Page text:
Balanced Budgets and Regulatory Budgets

The Joint House-Senate Conference Meeting on the federal budget has begun. Chairman Tom Price of Georgia remarked:

Completing a budget is one of Congress’ core legislative responsibilities. It helps ensure we are embracing our Constitutional power of the purse and legislating in an orderly manner….we must remember that a budget is more than just a set of numbers. It is a reflection of our priorities and vision for how we can achieve real results and move our country in the direction of greater opportunity, economic growth and a safer and more secure nation – one where Americans have the best chance of achieving their dreams for the future. 

The basic plan purports to just barely balance the budget within 10 years. We’ll have a $6 trillion annual fiscal budget under Obama in 2025—but it’ll be at least $5 trillion under Republicans. Under Obama’s plan, we’re going to spend $49.3 trillion between 2016 and 2025; Republicans, $43.1 trillion. 

The initial Republican plan released in February promised to get rid of Obamacare. However, Republicans are running away from that despite pre-election promises and can be counted on this summer to advance legislation embracing fundamental premises of Obamacare (even keeping “kids” on the parents’ policy until age 26 by force. Take a look at Los Angeles Times: “Obamacare Repeal Falls Off Republicans's To-Do List as Law Takes Hold.”)

This issue alone assures no balanced budget in 10 years, as does the inevitable one-upsmanship among Republicans to spend more on defense.

For future entrepreneurial progressives, the summer 2015 cave-in on Obamacare will remove key barriers to single-payer for some future Congress when the mixed approach fails. If Republicans are choosing government controls, then they are choosing government controls.

As I’d noted in a recent column, this a good time to pause and marvel at just how big the federal government has become. Even under the Republican plan, by 2019 we re-enter the $4 trillion spending levels we saw during the height of downturn and stimulus days.

The deficit for the year that just ended was $485 billion; OK, that’s better than the trillion dollar deficits between 2009 and 2012. But Obama’s budget sends the deficit back to $600 billion in FY 2016—then beyond. The CBO is reckoning the deficit will exceed $1 trillion again by FY 2025.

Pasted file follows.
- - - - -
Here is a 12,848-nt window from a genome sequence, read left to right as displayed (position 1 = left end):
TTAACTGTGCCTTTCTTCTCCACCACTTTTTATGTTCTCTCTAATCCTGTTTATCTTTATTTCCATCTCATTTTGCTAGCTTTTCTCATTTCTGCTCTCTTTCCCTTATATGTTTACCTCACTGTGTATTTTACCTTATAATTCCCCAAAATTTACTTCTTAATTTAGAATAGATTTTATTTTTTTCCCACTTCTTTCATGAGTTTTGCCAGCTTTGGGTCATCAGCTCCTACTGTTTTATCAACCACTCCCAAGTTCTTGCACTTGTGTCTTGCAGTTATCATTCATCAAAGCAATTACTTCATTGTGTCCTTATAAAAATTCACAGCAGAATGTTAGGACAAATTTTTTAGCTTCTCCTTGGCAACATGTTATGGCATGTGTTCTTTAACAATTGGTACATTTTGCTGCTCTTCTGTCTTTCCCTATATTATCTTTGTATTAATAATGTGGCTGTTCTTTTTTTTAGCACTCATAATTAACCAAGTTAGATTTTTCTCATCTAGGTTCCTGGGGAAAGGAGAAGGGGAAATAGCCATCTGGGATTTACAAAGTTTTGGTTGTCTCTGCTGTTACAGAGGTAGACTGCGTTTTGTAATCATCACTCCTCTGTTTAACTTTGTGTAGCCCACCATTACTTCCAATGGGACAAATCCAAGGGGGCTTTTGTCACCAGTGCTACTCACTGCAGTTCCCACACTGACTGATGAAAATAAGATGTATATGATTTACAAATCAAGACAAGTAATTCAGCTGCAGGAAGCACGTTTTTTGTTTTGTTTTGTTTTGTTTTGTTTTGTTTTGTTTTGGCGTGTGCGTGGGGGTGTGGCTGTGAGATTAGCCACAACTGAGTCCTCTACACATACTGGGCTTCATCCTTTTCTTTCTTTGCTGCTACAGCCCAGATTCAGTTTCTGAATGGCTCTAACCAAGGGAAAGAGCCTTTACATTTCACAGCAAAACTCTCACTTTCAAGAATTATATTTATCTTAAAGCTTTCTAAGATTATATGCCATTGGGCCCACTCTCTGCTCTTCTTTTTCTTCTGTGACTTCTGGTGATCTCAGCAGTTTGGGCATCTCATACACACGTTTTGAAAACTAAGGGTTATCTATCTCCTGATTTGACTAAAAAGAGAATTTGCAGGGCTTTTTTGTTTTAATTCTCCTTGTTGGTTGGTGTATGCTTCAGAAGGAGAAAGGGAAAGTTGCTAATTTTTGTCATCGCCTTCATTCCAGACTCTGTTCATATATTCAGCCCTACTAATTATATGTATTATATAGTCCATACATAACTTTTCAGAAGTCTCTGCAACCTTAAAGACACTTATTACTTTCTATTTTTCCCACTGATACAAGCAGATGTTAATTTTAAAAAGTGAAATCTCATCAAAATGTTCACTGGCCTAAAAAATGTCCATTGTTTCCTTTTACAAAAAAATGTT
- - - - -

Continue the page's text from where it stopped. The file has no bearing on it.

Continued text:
This never-ending deficit is what Republicans say they want to address. But the Republican plan has a lot of cutting to get their $13 billion surplus in 2024. This is not the Republican House of the 1990s that promised to get rid of departments like Energy and Education, and present an agenda for privatization.

Yet part of the answer is fundamental economic liberalization of that very kind. In flexing balanced-budget biceps, the Congress must not neglect the greater “core muscles” problem of federal regulation of the economy, of red tape, of illegitimate federal expansion into areas like the Internet (“net neutrality,” antitrust, and the looming bipartisan centralization of “cybersecurity” ).

Federal reach extends well beyond the taxes, deficits and borrowing that utterly dominate policy discussion. Regulations affect the economy by hundreds of billions in addition to the deficits that monopolize debate. Obviously Congress must address spending threats like the entitlement crisis, but even that time bomb can be defused by cutting red tape and getting the economy healthier. When jobs are abundant, Americans help themselves, their families, and better provide secure retirements and health care for themselves.

Spending cuts will make this administration deploy its “pen and phone” to regulate the private sector to carry out “transformation” instead. So: the cuts must be made, but policymakers must simultaneously assure no regulation (or agency “guidance document” or “memo”) becomes law unless Congress affirms it.

The REINS Act (“Regulations from the Executive In Need of Scrutiny” from Sen. Rand Paul and Rep. Todd Young) would do that.

This House has already passed important measures like the Regulatory Accountability Act (H.R. 185), and it needs to proudly collect some Obama vetoes on these and more job boosting reforms.

Since we’re in budget season, the time has come to consider a “Regulatory Budget.” Republicans clearly believe capping what the federal government can spend matters for the economy and individuals. But capping what the government can force the private sector to spend matters, too. The last Congress saw regulatory budgeting proposals from Sen. Marco Rubio and Sen. Mike Lee that should re-emerge.

As healthy as the fiscal budget debate is, it says here that reforming the regulatory state matters even more—and improves the environment for getting spending under control. So balance the fiscal budget, but don’t neglect the regulatory “budget.”

The cost of regulation, too, borrowing the words of Chairman Price, “is more than just a set of numbers. It is a reflection of our priorities and vision.”